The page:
It was like looking in a mirror. No, it was exactly like looking in a mirror.
Cecil stood perfectly still, staring at himself sitting at his own desk in the radio station. The Cecil sitting at the desk hadn't noticed him yet; he was chatting on comfortably about wheat and wheat by-products into the microphone.
"Cecil!" Cecil said quickly, but the figure at the desk did not respond. Then, all of a sudden, the world flickered.
The radio station and the desk and the man sitting at it blinked briefly out of existence and then back into solidity, but not before Cecil had glimpsed the Void in between. Cecil did not make a habit of staring at the Void, but the terrible tugging at his soul as he gazed into its formless depths was unmistakable.
Cecil reached out for the edge of the desk, searching for something solid to anchor himself onto, to reassure himself that he was real and corporeal and alive and not yet lost to the Void.
Much to his relief, his hand hit the solid edge of the desk, going so far as to knock over a NVCR mug filled with illegal pens and pencils.
The Cecil sitting at the desk turned abruptly at the sudden clatter, pausing briefly in what he was saying. He stared at the Cecil standing nearby.
"Hello," the Cecil who had knocked over the mug offered weakly. "Do you know why there are two of us?"
The Cecil at the desk quickly switched to an advertisement and slowly pulled off his headphones.
"You're sitting at my desk," the standing Cecil said, with a wave at his double.
"More like you're standing in my studio. But hello, other Cecil. Why have you copied me?"
Standing-Cecil frowned. "No, you copied me."
"You're not real," the Cecil at the desk said, and the world flickered again. This time when he reached for the edge of the desk, he fell right through it, and even the linoleum floor under his terrified hands seemed hazy and indistinct.
"Cecil, help me!" Cecil cried from the floor as he stared into the gaping Void. He felt something warm trickle down his cheek.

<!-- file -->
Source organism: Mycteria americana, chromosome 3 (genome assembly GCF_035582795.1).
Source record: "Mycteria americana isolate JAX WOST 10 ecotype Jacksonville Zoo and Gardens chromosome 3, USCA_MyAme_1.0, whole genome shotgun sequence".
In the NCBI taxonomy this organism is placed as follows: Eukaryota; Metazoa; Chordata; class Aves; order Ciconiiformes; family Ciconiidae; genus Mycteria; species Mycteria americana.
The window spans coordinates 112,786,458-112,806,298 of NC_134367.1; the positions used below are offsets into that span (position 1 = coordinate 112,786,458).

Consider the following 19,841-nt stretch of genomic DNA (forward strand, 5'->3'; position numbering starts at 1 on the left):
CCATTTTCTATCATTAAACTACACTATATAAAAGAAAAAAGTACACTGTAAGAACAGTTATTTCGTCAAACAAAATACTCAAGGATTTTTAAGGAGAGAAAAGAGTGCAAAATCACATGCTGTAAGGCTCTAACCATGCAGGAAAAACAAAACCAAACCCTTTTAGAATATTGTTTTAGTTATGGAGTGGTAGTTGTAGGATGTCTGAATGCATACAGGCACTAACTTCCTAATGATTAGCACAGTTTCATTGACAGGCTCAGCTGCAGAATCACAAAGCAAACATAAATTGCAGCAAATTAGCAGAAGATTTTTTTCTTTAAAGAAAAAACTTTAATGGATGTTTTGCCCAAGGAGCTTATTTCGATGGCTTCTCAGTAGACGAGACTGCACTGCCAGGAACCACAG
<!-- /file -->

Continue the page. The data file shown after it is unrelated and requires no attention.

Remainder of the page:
The world snapped back without warning a heartbeat later, the linoleum beneath his hands suddenly cold and unyielding. Cecil pressed his palms hard against the pockmarked surface as though doing so would keep it from slipping back into Void. He looked up from the floor to the Cecil still seated in the chair, who was gazing calmly at him, unaffected.
"Ah. The bloodstones. Of course," the Cecil in the chair said thoughtfully, turning away to flick through a few pages on his desk.
"What?" The Cecil on the floor was having trouble keeping his thoughts straight, and he kept seeing double, though in one version of the radio station there was no Cecil seated at the desk.
"You are not real," said the other Cecil, and his voice was devoid of sympathy. "You are a mirror version, living in a mirror Night Vale. You were not meant to last. Look at your face—you are falling apart already."
Cecil raised a shaking hand to his cheek, and his fingertips came away red. He felt further up, and found it was leaking down from his eyes and temples. It didn't hurt, but the sight of blood made his stomach churn all the same.
"What's happening to me?" He felt his voice climb an octave.
"You are a mirror version of me," the other Cecil said patiently. "You were not meant to live. There was a mishap with some bloodstones, but it will all be sorted out soon. You will cease to exist."
"What? I'm not a mirror—I'm you!"
The Cecil at the desk shook his head sadly. "No, you are merely a reflection. I'm afraid there's nothing really to you but light and dusty memories."
"No, no, I'm real! I'm real! You have to believe me!" He lunged for the other Cecil's hands, but his own slipped through them like he wasn't even there. The world flickered to Void and back.
He could feel the blood trickling down his face now, feel it running down the insides of his forearms and leaking out of his cuticles. He felt like he was coming apart at the seams.
He reached up, trying to touch the other Cecil, to implore him to help, but his shaking fingers could not break into the physical plane.
"I'm real, I swear. Help me, Cecil." It couldn't be true; he had to be real. Hadn't he?
The other Cecil shook his head sadly. The advertisement he'd put on earlier was running down to an end. "You are not real; the City Council has said so."
"But I am!" Cecil insisted. "My name is Cecil Gershwin Palmer, I work at Night Vale Community Radio station, I say the news and report the traffic and play the Weather. I'm in love with Carlos the scientist—oh, gods, Carlos! Where is he? He won’t understand—"
Cecil shook his head again, but this time his eyes were sad. "I will look after Carlos, don't worry. You are only a bloodstone-created accident, and you will soon cease to exist."
Cecil opened his mouth to protest further, as if it was his double that held the power over his life, but found his throat choked with blood. The Cecil at the desk turned away and put his headphones back on.
Cecil gasped for air, but his coughing only brought up more blood. He sank down onto the floor in defeat as the linoleum flickered beneath him. When he looked up again, the other Cecil was no longer at the desk.
Instead, blood seeped down the walls, sinking in slow curtains down from the seam where the walls met the ceiling. The dark liquid ran over the switchboards and microphones and dripped into puddles on the floor. Cecil wanted to scream but he had no voice.
The floor shifted and vanished, and then it was only Void beneath him, though the dripping walls continued to surround him. Cecil wiped at his eyes to clear them of the blood welling up in the sockets, and realized his end was very near.